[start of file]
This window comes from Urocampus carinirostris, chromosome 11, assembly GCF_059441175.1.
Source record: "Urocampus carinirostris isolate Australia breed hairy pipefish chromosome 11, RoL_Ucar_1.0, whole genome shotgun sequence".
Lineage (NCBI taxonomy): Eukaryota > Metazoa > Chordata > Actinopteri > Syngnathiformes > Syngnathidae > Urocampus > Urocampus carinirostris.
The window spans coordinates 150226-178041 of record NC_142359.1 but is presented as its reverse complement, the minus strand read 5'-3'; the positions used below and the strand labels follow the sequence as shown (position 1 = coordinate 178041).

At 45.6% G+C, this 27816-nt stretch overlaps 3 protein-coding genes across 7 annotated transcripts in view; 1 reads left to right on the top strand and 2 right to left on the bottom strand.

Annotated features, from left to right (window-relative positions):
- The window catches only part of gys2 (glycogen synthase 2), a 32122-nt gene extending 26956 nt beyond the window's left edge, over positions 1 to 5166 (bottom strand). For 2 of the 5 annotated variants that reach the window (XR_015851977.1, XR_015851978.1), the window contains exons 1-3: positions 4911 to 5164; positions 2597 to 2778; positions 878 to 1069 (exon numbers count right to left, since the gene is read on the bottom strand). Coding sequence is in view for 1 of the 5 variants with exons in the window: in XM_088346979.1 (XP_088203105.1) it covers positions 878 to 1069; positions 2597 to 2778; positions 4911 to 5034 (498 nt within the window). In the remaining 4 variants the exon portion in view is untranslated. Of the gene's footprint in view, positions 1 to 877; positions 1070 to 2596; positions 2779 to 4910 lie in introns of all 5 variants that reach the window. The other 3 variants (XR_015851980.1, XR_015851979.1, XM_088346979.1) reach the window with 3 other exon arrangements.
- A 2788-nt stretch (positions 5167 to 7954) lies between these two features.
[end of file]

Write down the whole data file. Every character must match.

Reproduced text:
This window comes from Urocampus carinirostris, chromosome 11, assembly GCF_059441175.1.
Source record: "Urocampus carinirostris isolate Australia breed hairy pipefish chromosome 11, RoL_Ucar_1.0, whole genome shotgun sequence".
Lineage (NCBI taxonomy): Eukaryota > Metazoa > Chordata > Actinopteri > Syngnathiformes > Syngnathidae > Urocampus > Urocampus carinirostris.
The window spans coordinates 150226-178041 of record NC_142359.1 but is presented as its reverse complement, the minus strand read 5'-3'; the positions used below and the strand labels follow the sequence as shown (position 1 = coordinate 178041).

At 45.6% G+C, this 27816-nt stretch overlaps 3 protein-coding genes across 7 annotated transcripts in view; 1 reads left to right on the top strand and 2 right to left on the bottom strand.

Annotated features, from left to right (window-relative positions):
- The window catches only part of gys2 (glycogen synthase 2), a 32122-nt gene extending 26956 nt beyond the window's left edge, over positions 1 to 5166 (bottom strand). For 2 of the 5 annotated variants that reach the window (XR_015851977.1, XR_015851978.1), the window contains exons 1-3: positions 4911 to 5164; positions 2597 to 2778; positions 878 to 1069 (exon numbers count right to left, since the gene is read on the bottom strand). Coding sequence is in view for 1 of the 5 variants with exons in the window: in XM_088346979.1 (XP_088203105.1) it covers positions 878 to 1069; positions 2597 to 2778; positions 4911 to 5034 (498 nt within the window). In the remaining 4 variants the exon portion in view is untranslated. Of the gene's footprint in view, positions 1 to 877; positions 1070 to 2596; positions 2779 to 4910 lie in introns of all 5 variants that reach the window. The other 3 variants (XR_015851980.1, XR_015851979.1, XM_088346979.1) reach the window with 3 other exon arrangements.
- A 2788-nt stretch (positions 5167 to 7954) lies between these two features.